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If you Mac it, mark it - like this...

Exactly how should manipulated photos be marked?

The NUJ's Digital Media Working Group in 1994 proposed three categories: genuine photos; re-touched photos; and composites.

Then we discovered the group chaired by Prof. Fred Ritchin of the School of Photography at New York University. They started with twelve categories, including for example photo-opportunities as instances of manipulation of the photographer rather than of the image.

After thinking hard about life as it is lived on picture desks, they've settled on just two: genuine photos, which may for example be colour-balanced; and the rest, which should be marked where there's any trace of ambiguity about their status. Their proposal has attracted considerable theoretical interest, including an article in the Columbia Journalism Review.

They propose a "not-a-camera" symbol to be included in manipulated photographs: the visual equivalent of "quotation" of text. Their symbol is an icon for a camera (a circle inscribed in a square), crossed out.

The converse "is-a-camera" symbol may be used by photographers to assert that their images are unmanipulated.

There is a problem -- and it probably says several things about the lifestyles of freelance journalists and union activists that it was half a year before it was pointed out to any of us. In Europe, the "not manipulated" symbol already means "It's OK to dry-clean this garment".

There is a problem the Ritchin symbol: at the resolution of photos on the Web, it needs to be fairly large. If it's too small, the "corners" disappear. Alternative manipulated-photo symbol The Freelance has exerimented witn an alternative: This looked promising until it was pointed out that its opposite was the CBS News logo...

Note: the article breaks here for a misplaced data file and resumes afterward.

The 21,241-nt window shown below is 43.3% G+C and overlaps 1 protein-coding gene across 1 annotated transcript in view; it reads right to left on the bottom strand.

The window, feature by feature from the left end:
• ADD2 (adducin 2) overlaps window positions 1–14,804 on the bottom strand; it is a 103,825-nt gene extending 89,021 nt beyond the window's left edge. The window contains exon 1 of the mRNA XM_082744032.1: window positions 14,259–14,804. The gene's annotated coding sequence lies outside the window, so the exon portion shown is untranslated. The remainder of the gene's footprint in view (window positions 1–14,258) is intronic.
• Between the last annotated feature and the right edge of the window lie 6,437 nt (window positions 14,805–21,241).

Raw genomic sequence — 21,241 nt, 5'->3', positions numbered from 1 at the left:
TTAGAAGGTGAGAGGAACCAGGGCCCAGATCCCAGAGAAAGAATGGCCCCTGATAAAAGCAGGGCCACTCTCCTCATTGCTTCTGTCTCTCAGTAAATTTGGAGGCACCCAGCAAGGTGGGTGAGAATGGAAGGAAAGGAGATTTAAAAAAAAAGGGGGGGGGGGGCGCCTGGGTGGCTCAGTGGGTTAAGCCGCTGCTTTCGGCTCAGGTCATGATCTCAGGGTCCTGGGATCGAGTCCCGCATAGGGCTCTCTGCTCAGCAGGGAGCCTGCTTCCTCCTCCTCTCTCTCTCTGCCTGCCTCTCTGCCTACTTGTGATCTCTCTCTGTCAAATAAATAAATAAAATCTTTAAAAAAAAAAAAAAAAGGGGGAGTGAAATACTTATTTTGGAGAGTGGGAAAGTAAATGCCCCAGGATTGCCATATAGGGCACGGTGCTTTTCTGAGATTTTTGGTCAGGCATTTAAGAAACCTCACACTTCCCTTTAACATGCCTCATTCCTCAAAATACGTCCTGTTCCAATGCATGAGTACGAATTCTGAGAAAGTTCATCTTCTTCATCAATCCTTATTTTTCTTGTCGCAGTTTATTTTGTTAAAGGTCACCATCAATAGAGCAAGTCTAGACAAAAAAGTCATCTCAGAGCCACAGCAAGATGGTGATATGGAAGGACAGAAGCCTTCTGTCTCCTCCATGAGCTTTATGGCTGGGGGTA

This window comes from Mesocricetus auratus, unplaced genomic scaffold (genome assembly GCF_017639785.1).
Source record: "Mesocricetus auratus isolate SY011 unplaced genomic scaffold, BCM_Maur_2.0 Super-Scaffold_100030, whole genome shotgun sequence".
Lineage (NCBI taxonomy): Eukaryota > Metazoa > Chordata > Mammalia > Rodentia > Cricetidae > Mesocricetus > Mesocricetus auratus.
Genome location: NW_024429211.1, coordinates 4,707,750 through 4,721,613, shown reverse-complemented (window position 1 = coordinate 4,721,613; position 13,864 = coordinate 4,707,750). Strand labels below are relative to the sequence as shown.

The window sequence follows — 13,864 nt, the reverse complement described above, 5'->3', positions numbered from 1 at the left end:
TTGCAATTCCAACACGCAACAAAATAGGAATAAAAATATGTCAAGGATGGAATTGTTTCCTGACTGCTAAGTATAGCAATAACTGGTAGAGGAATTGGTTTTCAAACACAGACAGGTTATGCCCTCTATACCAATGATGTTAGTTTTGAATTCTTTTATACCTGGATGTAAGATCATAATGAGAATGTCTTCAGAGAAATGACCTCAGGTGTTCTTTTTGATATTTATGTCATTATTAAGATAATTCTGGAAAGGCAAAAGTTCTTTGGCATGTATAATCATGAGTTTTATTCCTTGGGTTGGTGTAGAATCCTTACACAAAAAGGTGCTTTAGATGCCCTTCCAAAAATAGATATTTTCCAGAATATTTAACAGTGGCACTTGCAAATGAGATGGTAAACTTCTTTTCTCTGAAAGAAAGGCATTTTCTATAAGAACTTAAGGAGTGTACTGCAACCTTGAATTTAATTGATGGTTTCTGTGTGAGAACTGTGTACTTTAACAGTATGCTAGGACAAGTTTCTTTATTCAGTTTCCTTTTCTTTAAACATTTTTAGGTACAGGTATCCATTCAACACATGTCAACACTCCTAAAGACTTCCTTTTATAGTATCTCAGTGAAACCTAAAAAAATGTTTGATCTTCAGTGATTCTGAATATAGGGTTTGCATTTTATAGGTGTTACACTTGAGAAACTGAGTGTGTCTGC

60 x 58 pixels Click for
600 x 580 pixels

You are encouraged to download and use these graphics. If you produce improved, crisper versions, please send us copies.

Tip: In Netscape and most Mosaics for Windows, put your mouse pointer over the picture, click the right button and select "Save this Image as..." or something close. On a Mac, press and hold the button until the menu of options appears. If you use the "genuine photo" symbol on a manipulated photo, we will arrange dreadful retribution.


Technical note: these image files are all 16-colour transparent .GIFs. This means that if you incorporate them into a Web page with a black background, they'll disappear. The easiest way to convert them into non-transparent .GIFs is to load them into a graphics program which doesn't understand transparent .GIFs, then save them. Or, if you have a program like the shareware LView Pro, set one of the 14 unused colours to be the background colour.


AND... As if to deliberately to reinforce journalists' image as scruffy oiks... it actually means "it's OK to tumble-dry this garment".


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Last modified: 09 Nov 1997
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